The politicians we like best are those running scared. After so many incumbents were defeated in the primary election, Baltimore County is filled with this breed of politician. That's because some very basic assumptions of Baltimore County politics are changing.
Anything can happen in November, particulary after yesterday's Court of Appeals reversal which will put a property tax referendum on the ballot.
For decades one of the basic assumptions in county politics was that at least 40 percent of the electorate would take the time to vote in primary elections. Last week, barely 29 percent bothered. When numbers get that low, chances for all kinds of unpredictable upsets suddenly increase. This is the lesson of the VTC primary. It could also become the chief lesson of the general election, unless more people can be mobilized to vote.
The stakes are particularly high for County Executive Dennis S. Rasmussen. Not only because he is seeking a second term but because crucial referendum issues are on the ballot. If the turnout is low, referendum issues important for the county's long-term well-being could be decided by unrepresentative groups of one-issue activists.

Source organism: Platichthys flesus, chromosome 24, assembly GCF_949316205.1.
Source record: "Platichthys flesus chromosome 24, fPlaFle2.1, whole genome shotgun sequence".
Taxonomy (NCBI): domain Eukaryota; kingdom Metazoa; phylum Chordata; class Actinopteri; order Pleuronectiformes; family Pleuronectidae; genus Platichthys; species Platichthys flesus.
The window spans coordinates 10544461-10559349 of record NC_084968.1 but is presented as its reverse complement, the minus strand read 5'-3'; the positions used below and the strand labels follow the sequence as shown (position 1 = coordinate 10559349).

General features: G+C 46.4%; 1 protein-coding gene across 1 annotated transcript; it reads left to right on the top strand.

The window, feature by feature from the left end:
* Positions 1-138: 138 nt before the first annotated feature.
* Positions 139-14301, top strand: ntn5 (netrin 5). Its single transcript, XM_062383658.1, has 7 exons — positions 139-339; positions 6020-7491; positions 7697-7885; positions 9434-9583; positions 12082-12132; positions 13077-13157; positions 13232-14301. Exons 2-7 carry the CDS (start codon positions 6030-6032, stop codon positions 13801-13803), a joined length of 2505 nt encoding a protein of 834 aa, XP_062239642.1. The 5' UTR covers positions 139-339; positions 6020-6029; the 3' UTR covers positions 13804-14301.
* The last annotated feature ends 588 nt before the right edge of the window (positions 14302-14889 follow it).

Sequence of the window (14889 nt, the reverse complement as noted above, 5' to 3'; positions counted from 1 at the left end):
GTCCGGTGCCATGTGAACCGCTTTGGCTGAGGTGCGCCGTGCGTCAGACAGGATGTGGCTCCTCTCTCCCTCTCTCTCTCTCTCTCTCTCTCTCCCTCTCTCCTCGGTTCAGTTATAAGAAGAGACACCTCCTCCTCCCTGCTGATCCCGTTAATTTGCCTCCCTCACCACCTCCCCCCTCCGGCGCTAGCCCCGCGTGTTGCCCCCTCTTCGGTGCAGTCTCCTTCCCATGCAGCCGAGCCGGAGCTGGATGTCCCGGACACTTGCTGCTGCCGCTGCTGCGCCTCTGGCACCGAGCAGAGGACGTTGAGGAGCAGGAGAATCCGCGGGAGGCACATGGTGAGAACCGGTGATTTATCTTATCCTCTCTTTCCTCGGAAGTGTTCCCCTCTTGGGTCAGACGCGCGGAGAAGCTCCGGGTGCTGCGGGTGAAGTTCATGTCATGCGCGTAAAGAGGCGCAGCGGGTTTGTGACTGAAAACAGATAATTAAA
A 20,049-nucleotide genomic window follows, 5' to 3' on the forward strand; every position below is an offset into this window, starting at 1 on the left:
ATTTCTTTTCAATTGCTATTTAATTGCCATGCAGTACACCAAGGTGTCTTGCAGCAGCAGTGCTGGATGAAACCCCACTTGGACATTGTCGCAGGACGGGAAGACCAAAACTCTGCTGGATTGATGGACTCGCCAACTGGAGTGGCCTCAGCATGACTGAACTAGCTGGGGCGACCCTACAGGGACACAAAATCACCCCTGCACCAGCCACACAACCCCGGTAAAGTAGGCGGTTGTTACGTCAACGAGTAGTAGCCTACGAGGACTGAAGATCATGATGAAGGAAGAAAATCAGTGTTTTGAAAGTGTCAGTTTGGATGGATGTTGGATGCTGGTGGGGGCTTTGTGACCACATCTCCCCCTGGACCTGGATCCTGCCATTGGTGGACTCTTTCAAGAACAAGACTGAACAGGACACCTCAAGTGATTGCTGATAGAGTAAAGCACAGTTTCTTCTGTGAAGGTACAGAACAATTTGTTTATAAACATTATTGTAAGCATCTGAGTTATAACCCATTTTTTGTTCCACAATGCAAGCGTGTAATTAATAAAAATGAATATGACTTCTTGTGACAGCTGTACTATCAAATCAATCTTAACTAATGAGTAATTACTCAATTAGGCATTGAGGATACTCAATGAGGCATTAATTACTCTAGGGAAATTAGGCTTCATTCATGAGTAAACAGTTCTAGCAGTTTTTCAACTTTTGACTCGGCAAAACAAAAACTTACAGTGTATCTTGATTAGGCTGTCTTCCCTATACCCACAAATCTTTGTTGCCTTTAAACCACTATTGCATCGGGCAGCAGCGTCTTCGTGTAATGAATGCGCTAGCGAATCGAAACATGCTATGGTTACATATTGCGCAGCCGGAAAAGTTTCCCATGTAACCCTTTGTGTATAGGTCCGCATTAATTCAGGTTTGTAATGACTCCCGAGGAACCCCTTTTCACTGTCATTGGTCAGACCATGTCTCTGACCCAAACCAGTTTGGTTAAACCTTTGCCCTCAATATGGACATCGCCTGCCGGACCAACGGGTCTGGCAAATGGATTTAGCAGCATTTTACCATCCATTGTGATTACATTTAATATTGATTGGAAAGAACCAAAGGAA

Democrats and Republicans should save no effort increase voter participation. Every vote counts more than before. Take the county executive race, for example. After the primary surprises, the contest between Mr. Rasmussen and GOP's Roger B. Hayden must be viewed in a totally different light. Not only did the primaries reveal quite a dose of anti-incumbent feeling, but -- Mr. Hayden, a former Democrat and an erstwhile Sparrows Point resident, conceivably could go after the east county power base that has been Mr. Rasmussen's fiefdom.
The big question mark now is the GOP. Will the party channel the kinds of resources for Mr. Hayden that the first-time office seeker must have to combat an incumbent's name recognition and the Democrats' continuing edge in voter registration?
The Republican Party's resolve to win will also be tested in two county council elections. In Towson's largely Republican Fourth District, the GOP's Douglas Riley has a real chance against the incumbent Democrat, Barbara F. Bachur. In Catonsville's First District, Republican Berchie Manley has an equally good chance of knocking off the incumbent Democrat, Ronald B. Hickernell.
Let pols beware; let voters become aware.